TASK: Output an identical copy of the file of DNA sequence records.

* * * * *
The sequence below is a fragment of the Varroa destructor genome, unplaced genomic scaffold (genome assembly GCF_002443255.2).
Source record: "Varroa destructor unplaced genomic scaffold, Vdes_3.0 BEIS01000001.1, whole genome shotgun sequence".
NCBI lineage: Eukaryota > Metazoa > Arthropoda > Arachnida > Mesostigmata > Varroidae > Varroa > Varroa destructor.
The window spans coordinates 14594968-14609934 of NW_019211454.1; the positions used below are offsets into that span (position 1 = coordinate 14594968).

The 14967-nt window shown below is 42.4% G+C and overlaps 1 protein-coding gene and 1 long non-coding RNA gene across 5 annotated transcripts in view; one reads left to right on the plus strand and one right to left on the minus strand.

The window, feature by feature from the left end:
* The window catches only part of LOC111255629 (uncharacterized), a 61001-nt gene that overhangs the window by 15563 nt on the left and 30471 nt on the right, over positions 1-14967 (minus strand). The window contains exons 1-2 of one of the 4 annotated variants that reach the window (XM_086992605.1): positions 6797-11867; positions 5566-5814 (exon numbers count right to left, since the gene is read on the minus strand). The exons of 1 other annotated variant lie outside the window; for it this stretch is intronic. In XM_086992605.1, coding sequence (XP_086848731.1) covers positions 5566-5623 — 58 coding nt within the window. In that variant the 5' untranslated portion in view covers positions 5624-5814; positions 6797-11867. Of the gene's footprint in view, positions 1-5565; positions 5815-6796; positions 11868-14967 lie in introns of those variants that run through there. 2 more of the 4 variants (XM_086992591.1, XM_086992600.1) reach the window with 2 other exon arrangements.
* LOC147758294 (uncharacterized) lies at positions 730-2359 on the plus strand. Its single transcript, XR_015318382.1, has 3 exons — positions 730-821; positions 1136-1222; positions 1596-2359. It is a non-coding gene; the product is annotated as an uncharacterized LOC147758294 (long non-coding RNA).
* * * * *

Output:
The sequence below is a fragment of the Varroa destructor genome, unplaced genomic scaffold (genome assembly GCF_002443255.2).
Source record: "Varroa destructor unplaced genomic scaffold, Vdes_3.0 BEIS01000001.1, whole genome shotgun sequence".
NCBI lineage: Eukaryota > Metazoa > Arthropoda > Arachnida > Mesostigmata > Varroidae > Varroa > Varroa destructor.
The window spans coordinates 14594968-14609934 of NW_019211454.1; the positions used below are offsets into that span (position 1 = coordinate 14594968).

The 14967-nt window shown below is 42.4% G+C and overlaps 1 protein-coding gene and 1 long non-coding RNA gene across 5 annotated transcripts in view; one reads left to right on the plus strand and one right to left on the minus strand.

The window, feature by feature from the left end:
* The window catches only part of LOC111255629 (uncharacterized), a 61001-nt gene that overhangs the window by 15563 nt on the left and 30471 nt on the right, over positions 1-14967 (minus strand). The window contains exons 1-2 of one of the 4 annotated variants that reach the window (XM_086992605.1): positions 6797-11867; positions 5566-5814 (exon numbers count right to left, since the gene is read on the minus strand). The exons of 1 other annotated variant lie outside the window; for it this stretch is intronic. In XM_086992605.1, coding sequence (XP_086848731.1) covers positions 5566-5623 — 58 coding nt within the window. In that variant the 5' untranslated portion in view covers positions 5624-5814; positions 6797-11867. Of the gene's footprint in view, positions 1-5565; positions 5815-6796; positions 11868-14967 lie in introns of those variants that run through there. 2 more of the 4 variants (XM_086992591.1, XM_086992600.1) reach the window with 2 other exon arrangements.
* LOC147758294 (uncharacterized) lies at positions 730-2359 on the plus strand. Its single transcript, XR_015318382.1, has 3 exons — positions 730-821; positions 1136-1222; positions 1596-2359. It is a non-coding gene; the product is annotated as an uncharacterized LOC147758294 (long non-coding RNA).